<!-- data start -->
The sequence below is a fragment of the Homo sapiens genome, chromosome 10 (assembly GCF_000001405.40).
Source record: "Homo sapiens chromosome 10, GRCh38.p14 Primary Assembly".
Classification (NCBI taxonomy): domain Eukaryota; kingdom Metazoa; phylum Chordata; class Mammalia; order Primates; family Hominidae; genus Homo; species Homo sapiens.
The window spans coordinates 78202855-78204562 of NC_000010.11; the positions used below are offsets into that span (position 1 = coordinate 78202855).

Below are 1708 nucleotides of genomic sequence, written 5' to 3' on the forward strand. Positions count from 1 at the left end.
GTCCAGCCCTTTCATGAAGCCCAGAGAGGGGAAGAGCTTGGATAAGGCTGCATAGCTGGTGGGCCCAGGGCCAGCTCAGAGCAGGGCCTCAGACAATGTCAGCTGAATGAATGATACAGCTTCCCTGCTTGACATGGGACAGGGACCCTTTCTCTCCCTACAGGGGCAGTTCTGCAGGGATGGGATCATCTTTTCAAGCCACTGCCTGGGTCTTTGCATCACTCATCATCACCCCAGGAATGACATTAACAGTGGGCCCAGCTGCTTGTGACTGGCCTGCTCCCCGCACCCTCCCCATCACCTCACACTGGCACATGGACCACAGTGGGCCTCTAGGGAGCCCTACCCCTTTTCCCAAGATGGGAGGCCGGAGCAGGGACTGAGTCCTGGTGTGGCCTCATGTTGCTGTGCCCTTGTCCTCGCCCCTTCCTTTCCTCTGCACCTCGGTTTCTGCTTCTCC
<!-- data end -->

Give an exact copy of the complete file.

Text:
The sequence below is a fragment of the Homo sapiens genome, chromosome 10 (assembly GCF_000001405.40).
Source record: "Homo sapiens chromosome 10, GRCh38.p14 Primary Assembly".
Classification (NCBI taxonomy): domain Eukaryota; kingdom Metazoa; phylum Chordata; class Mammalia; order Primates; family Hominidae; genus Homo; species Homo sapiens.
The window spans coordinates 78202855-78204562 of NC_000010.11; the positions used below are offsets into that span (position 1 = coordinate 78202855).

Below are 1708 nucleotides of genomic sequence, written 5' to 3' on the forward strand. Positions count from 1 at the left end.
GTCCAGCCCTTTCATGAAGCCCAGAGAGGGGAAGAGCTTGGATAAGGCTGCATAGCTGGTGGGCCCAGGGCCAGCTCAGAGCAGGGCCTCAGACAATGTCAGCTGAATGAATGATACAGCTTCCCTGCTTGACATGGGACAGGGACCCTTTCTCTCCCTACAGGGGCAGTTCTGCAGGGATGGGATCATCTTTTCAAGCCACTGCCTGGGTCTTTGCATCACTCATCATCACCCCAGGAATGACATTAACAGTGGGCCCAGCTGCTTGTGACTGGCCTGCTCCCCGCACCCTCCCCATCACCTCACACTGGCACATGGACCACAGTGGGCCTCTAGGGAGCCCTACCCCTTTTCCCAAGATGGGAGGCCGGAGCAGGGACTGAGTCCTGGTGTGGCCTCATGTTGCTGTGCCCTTGTCCTCGCCCCTTCCTTTCCTCTGCACCTCGGTTTCTGCTTCTCC